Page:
WASHINGTON — Faced with a White House veto threat, Congress this week is restoring a part of Yucca Mountain funding that had been cut from a major defense bill.
A bill that passed the House on Tuesday authorizes $223 million as the Defense Department’s share of the Nevada nuclear waste project in the coming year. The bill faces a final vote in the Senate.
An earlier version had authorized $197.4 million in defense spending for Yucca Mountain, which was $50 million less than the Pentagon had wanted. The final bill splits the difference, putting back $25 million.
The nuclear waste provision is a small part of the $612 billion defense authorization bill that contains pay raises for troops, policy directions for the Department of Defense and funding levels for hundreds of Pentagon programs and weapons systems.
Aides on the House Armed Services Committee confirmed that several changes were made in recent days in the wake of the veto threat that was issued earlier this month.
The Yucca Mountain budget cut was among 30 or so objections that White House officials had lodged.
With the changes that were made, “we do not anticipate there being a (White House) concern with this bill,” said Loren Dealy, Armed Services Committee press secretary.
The Department of Energy manages the Yucca Mountain program, but the Pentagon pays for a part of it because the planned repository about 100 miles northwest of Las Vegas would store radioactive spent fuel from defense programs.
The budget reduction was engineered by Nevada Sens. Harry Reid and John Ensign. The state’s delegation annually pushes for cuts in Yucca Mountain-related bills to derail the proposed repository.
Even after some funding authorization was restored, the final bill still is less than what the Pentagon requested for Yucca Mountain, a Reid spokesman said. “It’s a $25 million cut, and we are happy with it,” spokesman Jon Summers said.
The defense bill was not viewed as make-or-break for the Yucca project. Lawmakers have not finished other bills that allocate spending and that would have a larger effect on the project.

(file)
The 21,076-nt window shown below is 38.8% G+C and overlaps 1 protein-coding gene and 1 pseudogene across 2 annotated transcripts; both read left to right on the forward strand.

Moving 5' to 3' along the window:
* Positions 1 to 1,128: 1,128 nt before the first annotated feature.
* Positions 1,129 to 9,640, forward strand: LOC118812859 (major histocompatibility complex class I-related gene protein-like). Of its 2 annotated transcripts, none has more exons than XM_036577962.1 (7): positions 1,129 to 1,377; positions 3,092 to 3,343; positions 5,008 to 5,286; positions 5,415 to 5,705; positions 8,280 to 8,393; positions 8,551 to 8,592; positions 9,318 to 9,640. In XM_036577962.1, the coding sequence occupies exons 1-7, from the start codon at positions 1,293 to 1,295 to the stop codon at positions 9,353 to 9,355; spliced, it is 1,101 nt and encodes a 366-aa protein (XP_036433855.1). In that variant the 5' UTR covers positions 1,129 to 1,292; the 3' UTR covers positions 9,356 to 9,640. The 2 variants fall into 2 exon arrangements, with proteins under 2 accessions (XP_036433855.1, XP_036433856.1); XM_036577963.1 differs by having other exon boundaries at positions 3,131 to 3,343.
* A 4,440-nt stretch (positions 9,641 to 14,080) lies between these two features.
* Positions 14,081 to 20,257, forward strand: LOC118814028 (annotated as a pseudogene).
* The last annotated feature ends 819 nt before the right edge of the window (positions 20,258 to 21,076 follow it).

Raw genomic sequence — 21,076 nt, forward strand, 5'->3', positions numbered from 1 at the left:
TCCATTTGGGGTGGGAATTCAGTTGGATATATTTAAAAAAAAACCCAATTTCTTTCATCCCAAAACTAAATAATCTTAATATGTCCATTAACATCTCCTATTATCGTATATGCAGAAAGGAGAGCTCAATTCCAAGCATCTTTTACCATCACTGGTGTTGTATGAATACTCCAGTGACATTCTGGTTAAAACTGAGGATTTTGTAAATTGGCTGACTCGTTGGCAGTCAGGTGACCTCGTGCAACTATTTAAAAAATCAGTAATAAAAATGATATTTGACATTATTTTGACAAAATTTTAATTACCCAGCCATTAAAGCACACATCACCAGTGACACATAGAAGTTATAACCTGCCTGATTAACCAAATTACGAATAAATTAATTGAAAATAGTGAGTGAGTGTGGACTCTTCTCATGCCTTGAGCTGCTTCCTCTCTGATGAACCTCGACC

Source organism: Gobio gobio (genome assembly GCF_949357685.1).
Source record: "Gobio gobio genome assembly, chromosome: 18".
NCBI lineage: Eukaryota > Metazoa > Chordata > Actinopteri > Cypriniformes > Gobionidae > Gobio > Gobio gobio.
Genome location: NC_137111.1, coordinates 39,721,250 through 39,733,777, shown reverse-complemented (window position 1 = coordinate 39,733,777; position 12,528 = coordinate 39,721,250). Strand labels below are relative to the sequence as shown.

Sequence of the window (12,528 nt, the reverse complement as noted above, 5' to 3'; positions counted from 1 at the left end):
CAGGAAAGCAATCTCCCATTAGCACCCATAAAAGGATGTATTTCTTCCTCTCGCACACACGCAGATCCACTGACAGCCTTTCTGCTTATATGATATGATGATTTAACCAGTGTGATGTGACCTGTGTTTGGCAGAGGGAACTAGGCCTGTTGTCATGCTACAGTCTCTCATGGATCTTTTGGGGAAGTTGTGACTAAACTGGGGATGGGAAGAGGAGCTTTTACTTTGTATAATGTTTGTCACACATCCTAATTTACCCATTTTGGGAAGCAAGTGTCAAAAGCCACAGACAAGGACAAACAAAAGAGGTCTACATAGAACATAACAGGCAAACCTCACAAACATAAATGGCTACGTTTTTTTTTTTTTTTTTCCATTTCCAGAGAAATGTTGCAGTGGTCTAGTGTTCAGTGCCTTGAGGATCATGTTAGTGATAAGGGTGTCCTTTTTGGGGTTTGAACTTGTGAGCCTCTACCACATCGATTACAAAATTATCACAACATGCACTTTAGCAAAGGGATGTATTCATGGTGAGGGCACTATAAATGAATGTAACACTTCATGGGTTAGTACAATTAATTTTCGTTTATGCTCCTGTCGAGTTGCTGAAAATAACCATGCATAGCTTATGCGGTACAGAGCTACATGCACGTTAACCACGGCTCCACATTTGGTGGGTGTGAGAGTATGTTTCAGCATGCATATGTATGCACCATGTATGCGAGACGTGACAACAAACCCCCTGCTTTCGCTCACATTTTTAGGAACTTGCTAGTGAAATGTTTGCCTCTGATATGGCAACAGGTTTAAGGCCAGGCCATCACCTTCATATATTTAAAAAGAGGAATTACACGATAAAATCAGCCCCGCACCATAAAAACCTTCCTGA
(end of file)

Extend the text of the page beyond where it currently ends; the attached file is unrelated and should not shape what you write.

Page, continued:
All told the Bush administration had asked Congress to allocate $494.7 million for Yucca Mountain in fiscal 2009.REID, ENSIGN OPPOSE WASTE SHIPPING PLANS
WASHINGTON — The setting was new, but the arguments were familiar at a Senate hearing Wednesday on nuclear waste shipments to a planned high-level nuclear waste site in Nevada.
Nevada Sens. Harry Reid and John Ensign took the opportunity to renew their campaign against the proposed Yucca Mountain repository.
Reid, D-Nev., testified the Department of Energy’s nuclear waste shipping plans “are grossly incomplete” even as the DOE has applied for a repository construction license.
The department has not yet finalized shipping routes, and its draft transportation plan “is barely a crude sketch,” he said.
Ward Sproat, director of the Office of Civilian Radioactive Waste Management, said shipments still are years away, and the DOE “has committed to meet or exceed” federal safety rules.
If the repository is built 100 miles northwest of Las Vegas, the first shipments would not be made until 2020 under the DOE’s best-case scenario, he said.
The discussion played out before the Senate Commerce, Science and Transportation Committee at its first hearing in years on nuclear waste shipping. The panel has jurisdiction over railroads.
Sproat and other federal officials said movement of nuclear materials around the country has a decades-long safety record.
“Spent nuclear fuel can be safely and securely transported, including from its current location at operating and decommissioned nuclear power plants, to a permanent geological repository,” said Michael Weber, a safety and safeguards director at the Nuclear Regulatory Commission.
A 2006 study by the National Research Council concluded there were no technical barriers to safe shipments of nuclear fuel.
But study director Kevin Crowley said it also concluded the number of rail shipments to Yucca Mountain would be 18 times the number made between 1964 and 2004, and the council offered recommendations for the DOE to improve its program.
James David Ballard, a California State University, Northridge, associate professor who has consulted for Nevada, said nuclear waste shipments are “a target-rich environment” for terrorists.
Sproat said all shipments would be accompanied by armed escorts and tracked by satellite.
Ensign, R-Nev., said the safest nuclear waste shipments would be the ones that are never made.
He and Reid have promoted the idea for the government to keep nuclear waste stored at power plants, in steel-and-concrete dry cask silos.
“We need to look at whether we need to transport at all at this point,” Ensign said.
STEVE TETREAULT/STEPHENS WASHINGTON BUREAU